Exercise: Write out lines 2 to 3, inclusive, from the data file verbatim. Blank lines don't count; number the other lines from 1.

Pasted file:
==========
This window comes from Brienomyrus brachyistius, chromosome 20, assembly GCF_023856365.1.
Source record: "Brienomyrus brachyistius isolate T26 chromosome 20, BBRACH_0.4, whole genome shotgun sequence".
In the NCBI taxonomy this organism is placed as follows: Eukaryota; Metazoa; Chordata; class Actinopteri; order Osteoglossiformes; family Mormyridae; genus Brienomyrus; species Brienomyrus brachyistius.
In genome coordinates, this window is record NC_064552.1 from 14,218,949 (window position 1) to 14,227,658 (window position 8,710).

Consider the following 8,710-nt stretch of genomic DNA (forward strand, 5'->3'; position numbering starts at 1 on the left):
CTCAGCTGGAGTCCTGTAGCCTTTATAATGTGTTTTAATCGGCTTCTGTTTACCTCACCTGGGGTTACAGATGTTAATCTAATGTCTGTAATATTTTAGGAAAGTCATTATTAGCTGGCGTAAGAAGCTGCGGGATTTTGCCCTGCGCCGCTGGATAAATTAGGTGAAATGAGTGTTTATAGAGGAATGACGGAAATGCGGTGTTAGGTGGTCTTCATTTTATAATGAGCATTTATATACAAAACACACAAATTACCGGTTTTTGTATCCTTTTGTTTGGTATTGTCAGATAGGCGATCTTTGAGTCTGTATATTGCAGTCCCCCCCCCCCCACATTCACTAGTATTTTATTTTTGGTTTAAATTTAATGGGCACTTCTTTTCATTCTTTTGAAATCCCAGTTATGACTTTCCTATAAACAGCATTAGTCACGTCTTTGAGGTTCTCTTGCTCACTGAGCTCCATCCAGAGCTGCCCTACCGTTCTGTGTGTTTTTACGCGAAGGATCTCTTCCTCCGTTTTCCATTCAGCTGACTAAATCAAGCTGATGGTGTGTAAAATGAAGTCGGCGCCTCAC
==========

Source record: "Brienomyrus brachyistius isolate T26 chromosome 20, BBRACH_0.4, whole genome shotgun sequence".
In the NCBI taxonomy this organism is placed as follows: Eukaryota; Metazoa; Chordata; class Actinopteri; order Osteoglossiformes; family Mormyridae; genus Brienomyrus; species Brienomyrus brachyistius.